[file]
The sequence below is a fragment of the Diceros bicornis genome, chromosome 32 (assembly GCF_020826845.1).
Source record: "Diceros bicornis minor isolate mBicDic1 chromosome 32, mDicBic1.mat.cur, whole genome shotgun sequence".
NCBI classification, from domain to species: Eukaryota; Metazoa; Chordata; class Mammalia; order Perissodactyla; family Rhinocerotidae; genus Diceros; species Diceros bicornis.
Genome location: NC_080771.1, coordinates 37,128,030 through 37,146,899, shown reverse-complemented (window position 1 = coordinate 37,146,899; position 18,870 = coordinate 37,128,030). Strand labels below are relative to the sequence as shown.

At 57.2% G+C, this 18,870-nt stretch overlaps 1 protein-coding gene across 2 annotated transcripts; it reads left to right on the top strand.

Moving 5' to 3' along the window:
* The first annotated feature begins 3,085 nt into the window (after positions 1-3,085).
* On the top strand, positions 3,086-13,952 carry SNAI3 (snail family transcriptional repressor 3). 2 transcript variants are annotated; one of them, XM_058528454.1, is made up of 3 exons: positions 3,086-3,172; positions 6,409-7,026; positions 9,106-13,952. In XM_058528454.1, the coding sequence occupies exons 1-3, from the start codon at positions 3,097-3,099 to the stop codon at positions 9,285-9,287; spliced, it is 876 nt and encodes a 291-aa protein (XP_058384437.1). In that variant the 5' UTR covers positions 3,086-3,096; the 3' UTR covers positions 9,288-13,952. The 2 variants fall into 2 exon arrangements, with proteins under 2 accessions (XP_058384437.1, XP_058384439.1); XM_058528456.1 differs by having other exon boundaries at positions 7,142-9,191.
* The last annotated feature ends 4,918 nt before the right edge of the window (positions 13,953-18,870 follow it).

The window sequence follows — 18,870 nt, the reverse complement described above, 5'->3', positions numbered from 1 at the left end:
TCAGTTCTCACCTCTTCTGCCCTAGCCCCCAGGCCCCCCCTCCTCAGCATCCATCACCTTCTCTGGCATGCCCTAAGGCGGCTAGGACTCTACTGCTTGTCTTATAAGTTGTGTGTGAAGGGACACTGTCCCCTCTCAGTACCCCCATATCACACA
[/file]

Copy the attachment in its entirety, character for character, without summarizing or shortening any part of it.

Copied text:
The sequence below is a fragment of the Diceros bicornis genome, chromosome 32 (assembly GCF_020826845.1).
Source record: "Diceros bicornis minor isolate mBicDic1 chromosome 32, mDicBic1.mat.cur, whole genome shotgun sequence".
NCBI classification, from domain to species: Eukaryota; Metazoa; Chordata; class Mammalia; order Perissodactyla; family Rhinocerotidae; genus Diceros; species Diceros bicornis.
Genome location: NC_080771.1, coordinates 37,128,030 through 37,146,899, shown reverse-complemented (window position 1 = coordinate 37,146,899; position 18,870 = coordinate 37,128,030). Strand labels below are relative to the sequence as shown.

At 57.2% G+C, this 18,870-nt stretch overlaps 1 protein-coding gene across 2 annotated transcripts; it reads left to right on the top strand.

Moving 5' to 3' along the window:
* The first annotated feature begins 3,085 nt into the window (after positions 1-3,085).
* On the top strand, positions 3,086-13,952 carry SNAI3 (snail family transcriptional repressor 3). 2 transcript variants are annotated; one of them, XM_058528454.1, is made up of 3 exons: positions 3,086-3,172; positions 6,409-7,026; positions 9,106-13,952. In XM_058528454.1, the coding sequence occupies exons 1-3, from the start codon at positions 3,097-3,099 to the stop codon at positions 9,285-9,287; spliced, it is 876 nt and encodes a 291-aa protein (XP_058384437.1). In that variant the 5' UTR covers positions 3,086-3,096; the 3' UTR covers positions 9,288-13,952. The 2 variants fall into 2 exon arrangements, with proteins under 2 accessions (XP_058384437.1, XP_058384439.1); XM_058528456.1 differs by having other exon boundaries at positions 7,142-9,191.
* The last annotated feature ends 4,918 nt before the right edge of the window (positions 13,953-18,870 follow it).

The window sequence follows — 18,870 nt, the reverse complement described above, 5'->3', positions numbered from 1 at the left end:
TCAGTTCTCACCTCTTCTGCCCTAGCCCCCAGGCCCCCCCTCCTCAGCATCCATCACCTTCTCTGGCATGCCCTAAGGCGGCTAGGACTCTACTGCTTGTCTTATAAGTTGTGTGTGAAGGGACACTGTCCCCTCTCAGTACCCCCATATCACACA